Incentive by the Government to go green

 In Air Source Heat Pumps, energy saving

Householders worried about rising fuel bills have been given another incentive by the Government to go green.

The Coalition is offering an £850 grant until August 1 to residents who install an air source heat pump in their home.

This boiler converts solar energy in the air to free heat, even when temperatures outside are as low as -15 C. It can be used to heat radiators, underfloor heating systems, or warm air convectors and provide hot water in the home.

Midlands energy expert Ron Fox, of Noreus Ltd in Stafford, said: “This system is appropriate particularly for those who have oil or liquefied petroleum gas (LPG) heating and want to cut their bills.”

An air source heat pump works like a refrigerator in reverse in that it extracts heat from the outside air in the same way that a fridge extracts heat from its inside.

Heat from the air is absorbed at low temperature into a fluid. This fluid then passes through a compressor where its temperature is increased, and transfers its higher temperature heat to the heating and hot water circuits of the house.

Although installing a typical system costs around £6,000 to £10,000 the advantages over traditional boilers are that they are three to five times more efficient, they use renewable energy and there’s up to 50 per cent reduction in Co2 emissions.

Also they are easy to install, have low running costs and householders can save up to £678 a year on the average oil heating bill.

On top of that they can provide a guaranteed income for up to 20 years through the Government’s Renewable Heat Incentive (RHI).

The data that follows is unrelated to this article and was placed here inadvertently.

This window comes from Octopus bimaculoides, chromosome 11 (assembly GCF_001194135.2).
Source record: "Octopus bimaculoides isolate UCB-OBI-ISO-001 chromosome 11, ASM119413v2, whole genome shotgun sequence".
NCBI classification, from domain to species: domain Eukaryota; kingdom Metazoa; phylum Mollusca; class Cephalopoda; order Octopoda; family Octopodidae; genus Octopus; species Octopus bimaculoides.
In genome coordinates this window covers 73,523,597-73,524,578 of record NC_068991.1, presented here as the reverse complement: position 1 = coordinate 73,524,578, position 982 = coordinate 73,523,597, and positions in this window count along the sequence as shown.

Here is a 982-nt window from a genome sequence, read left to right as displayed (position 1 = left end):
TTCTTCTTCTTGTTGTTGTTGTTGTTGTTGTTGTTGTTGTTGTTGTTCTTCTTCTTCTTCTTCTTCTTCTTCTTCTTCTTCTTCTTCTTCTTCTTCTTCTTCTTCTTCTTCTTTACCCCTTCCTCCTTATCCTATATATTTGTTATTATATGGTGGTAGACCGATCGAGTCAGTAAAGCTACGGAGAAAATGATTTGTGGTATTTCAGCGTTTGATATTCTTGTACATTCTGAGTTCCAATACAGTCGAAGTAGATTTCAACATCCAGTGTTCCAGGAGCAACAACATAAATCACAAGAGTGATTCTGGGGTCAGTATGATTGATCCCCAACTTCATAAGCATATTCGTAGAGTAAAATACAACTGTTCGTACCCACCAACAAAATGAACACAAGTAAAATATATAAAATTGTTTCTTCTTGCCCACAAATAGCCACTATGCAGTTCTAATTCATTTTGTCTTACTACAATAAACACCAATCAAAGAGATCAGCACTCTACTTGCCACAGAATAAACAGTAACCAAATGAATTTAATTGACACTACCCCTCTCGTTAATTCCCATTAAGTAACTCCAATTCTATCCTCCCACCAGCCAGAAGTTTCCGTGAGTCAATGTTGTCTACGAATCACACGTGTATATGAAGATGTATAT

Although they need electricity to run, the heat they extract from the ground, air, or water is constantly being renewed naturally. Also they need little maintenance – they’re called ‘fit and forget’ technology – and importantly they don’t need fuel deliveries.

Heat pump systems typically come with a 10 year warranty, but they do require a yearly check by the householder and a more detailed check by a professional installer every three to five years.

Although air source heat pump installations may be considered Permitted Development in England, in which case planning permission is not needed, but the criteria are complex so it is worth checking with the local planning office.

To tell if an air source heat pump is right Ron said householders need a place outside where a unit can be fitted to a sunny wall or placed on the ground with plenty of space around it to get a good flow of air.

He said it was essential that the home is insulated and draught-proofed well for the heating system to be effective.

Finally, he said an air source heat pump can perform better with underfloor heating systems or warm air heating than with radiator-based systems because of the lower water temperatures required and would pay for itself much more quickly if it’s replacing an oil, electricity or coal heating system. Heat pumps may not be the best option for homes using mains gas.

For more details about air source heat pumps and other energy saving ideas call Ron on 0845 474 6641.

 

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